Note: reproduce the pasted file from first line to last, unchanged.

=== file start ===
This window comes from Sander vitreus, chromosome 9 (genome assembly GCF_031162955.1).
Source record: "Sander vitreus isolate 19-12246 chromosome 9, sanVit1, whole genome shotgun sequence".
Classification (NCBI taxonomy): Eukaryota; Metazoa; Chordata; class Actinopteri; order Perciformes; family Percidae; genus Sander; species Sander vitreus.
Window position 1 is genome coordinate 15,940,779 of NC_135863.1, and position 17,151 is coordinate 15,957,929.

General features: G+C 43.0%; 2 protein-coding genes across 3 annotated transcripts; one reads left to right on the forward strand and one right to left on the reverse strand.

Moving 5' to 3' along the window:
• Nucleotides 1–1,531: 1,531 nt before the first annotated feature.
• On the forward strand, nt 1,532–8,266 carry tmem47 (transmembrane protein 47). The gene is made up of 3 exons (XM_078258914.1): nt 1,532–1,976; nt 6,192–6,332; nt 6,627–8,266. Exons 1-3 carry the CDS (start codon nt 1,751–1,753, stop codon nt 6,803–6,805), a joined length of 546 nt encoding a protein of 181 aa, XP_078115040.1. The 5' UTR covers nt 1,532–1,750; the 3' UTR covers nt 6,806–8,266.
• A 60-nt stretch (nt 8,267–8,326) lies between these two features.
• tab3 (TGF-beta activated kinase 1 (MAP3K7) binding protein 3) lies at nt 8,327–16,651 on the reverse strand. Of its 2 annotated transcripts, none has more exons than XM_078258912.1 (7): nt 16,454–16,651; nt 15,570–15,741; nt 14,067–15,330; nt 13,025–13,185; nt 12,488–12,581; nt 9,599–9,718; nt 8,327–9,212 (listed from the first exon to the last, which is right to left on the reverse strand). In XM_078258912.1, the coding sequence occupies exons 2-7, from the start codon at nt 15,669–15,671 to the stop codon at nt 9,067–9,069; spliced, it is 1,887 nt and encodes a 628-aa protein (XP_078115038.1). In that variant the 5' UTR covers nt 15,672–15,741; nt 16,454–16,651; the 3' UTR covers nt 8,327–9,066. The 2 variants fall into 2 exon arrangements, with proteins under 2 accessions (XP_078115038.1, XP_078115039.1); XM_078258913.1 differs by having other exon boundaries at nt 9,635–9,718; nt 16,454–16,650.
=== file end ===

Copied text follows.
This window comes from Sander vitreus, chromosome 9 (genome assembly GCF_031162955.1).
Source record: "Sander vitreus isolate 19-12246 chromosome 9, sanVit1, whole genome shotgun sequence".
Classification (NCBI taxonomy): Eukaryota; Metazoa; Chordata; class Actinopteri; order Perciformes; family Percidae; genus Sander; species Sander vitreus.
Window position 1 is genome coordinate 15,940,779 of NC_135863.1, and position 17,151 is coordinate 15,957,929.

General features: G+C 43.0%; 2 protein-coding genes across 3 annotated transcripts; one reads left to right on the forward strand and one right to left on the reverse strand.

Moving 5' to 3' along the window:
• Nucleotides 1–1,531: 1,531 nt before the first annotated feature.
• On the forward strand, nt 1,532–8,266 carry tmem47 (transmembrane protein 47). The gene is made up of 3 exons (XM_078258914.1): nt 1,532–1,976; nt 6,192–6,332; nt 6,627–8,266. Exons 1-3 carry the CDS (start codon nt 1,751–1,753, stop codon nt 6,803–6,805), a joined length of 546 nt encoding a protein of 181 aa, XP_078115040.1. The 5' UTR covers nt 1,532–1,750; the 3' UTR covers nt 6,806–8,266.
• A 60-nt stretch (nt 8,267–8,326) lies between these two features.
• tab3 (TGF-beta activated kinase 1 (MAP3K7) binding protein 3) lies at nt 8,327–16,651 on the reverse strand. Of its 2 annotated transcripts, none has more exons than XM_078258912.1 (7): nt 16,454–16,651; nt 15,570–15,741; nt 14,067–15,330; nt 13,025–13,185; nt 12,488–12,581; nt 9,599–9,718; nt 8,327–9,212 (listed from the first exon to the last, which is right to left on the reverse strand). In XM_078258912.1, the coding sequence occupies exons 2-7, from the start codon at nt 15,669–15,671 to the stop codon at nt 9,067–9,069; spliced, it is 1,887 nt and encodes a 628-aa protein (XP_078115038.1). In that variant the 5' UTR covers nt 15,672–15,741; nt 16,454–16,651; the 3' UTR covers nt 8,327–9,066. The 2 variants fall into 2 exon arrangements, with proteins under 2 accessions (XP_078115038.1, XP_078115039.1); XM_078258913.1 differs by having other exon boundaries at nt 9,635–9,718; nt 16,454–16,650.